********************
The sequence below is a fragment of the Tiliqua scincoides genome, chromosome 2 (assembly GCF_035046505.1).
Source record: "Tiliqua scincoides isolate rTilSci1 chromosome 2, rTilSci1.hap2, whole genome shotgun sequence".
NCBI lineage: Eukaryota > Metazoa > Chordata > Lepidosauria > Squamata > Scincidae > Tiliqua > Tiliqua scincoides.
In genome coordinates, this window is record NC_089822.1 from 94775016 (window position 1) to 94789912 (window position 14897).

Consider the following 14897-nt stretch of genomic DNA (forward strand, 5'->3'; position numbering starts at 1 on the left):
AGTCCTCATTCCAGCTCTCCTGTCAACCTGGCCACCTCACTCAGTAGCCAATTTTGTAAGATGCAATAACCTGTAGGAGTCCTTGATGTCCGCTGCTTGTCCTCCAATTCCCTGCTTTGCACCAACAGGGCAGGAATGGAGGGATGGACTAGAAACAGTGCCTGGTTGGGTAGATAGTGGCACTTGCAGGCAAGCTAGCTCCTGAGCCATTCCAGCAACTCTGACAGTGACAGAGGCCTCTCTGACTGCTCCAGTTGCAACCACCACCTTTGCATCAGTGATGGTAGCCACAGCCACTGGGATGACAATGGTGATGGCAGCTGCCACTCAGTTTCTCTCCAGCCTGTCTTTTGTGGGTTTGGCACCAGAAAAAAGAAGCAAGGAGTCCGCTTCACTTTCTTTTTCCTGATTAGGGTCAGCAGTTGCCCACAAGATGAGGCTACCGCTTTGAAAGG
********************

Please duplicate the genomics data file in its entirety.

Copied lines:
The sequence below is a fragment of the Tiliqua scincoides genome, chromosome 2 (assembly GCF_035046505.1).
Source record: "Tiliqua scincoides isolate rTilSci1 chromosome 2, rTilSci1.hap2, whole genome shotgun sequence".
NCBI lineage: Eukaryota > Metazoa > Chordata > Lepidosauria > Squamata > Scincidae > Tiliqua > Tiliqua scincoides.
In genome coordinates, this window is record NC_089822.1 from 94775016 (window position 1) to 94789912 (window position 14897).

Consider the following 14897-nt stretch of genomic DNA (forward strand, 5'->3'; position numbering starts at 1 on the left):
AGTCCTCATTCCAGCTCTCCTGTCAACCTGGCCACCTCACTCAGTAGCCAATTTTGTAAGATGCAATAACCTGTAGGAGTCCTTGATGTCCGCTGCTTGTCCTCCAATTCCCTGCTTTGCACCAACAGGGCAGGAATGGAGGGATGGACTAGAAACAGTGCCTGGTTGGGTAGATAGTGGCACTTGCAGGCAAGCTAGCTCCTGAGCCATTCCAGCAACTCTGACAGTGACAGAGGCCTCTCTGACTGCTCCAGTTGCAACCACCACCTTTGCATCAGTGATGGTAGCCACAGCCACTGGGATGACAATGGTGATGGCAGCTGCCACTCAGTTTCTCTCCAGCCTGTCTTTTGTGGGTTTGGCACCAGAAAAAAGAAGCAAGGAGTCCGCTTCACTTTCTTTTTCCTGATTAGGGTCAGCAGTTGCCCACAAGATGAGGCTACCGCTTTGAAAGG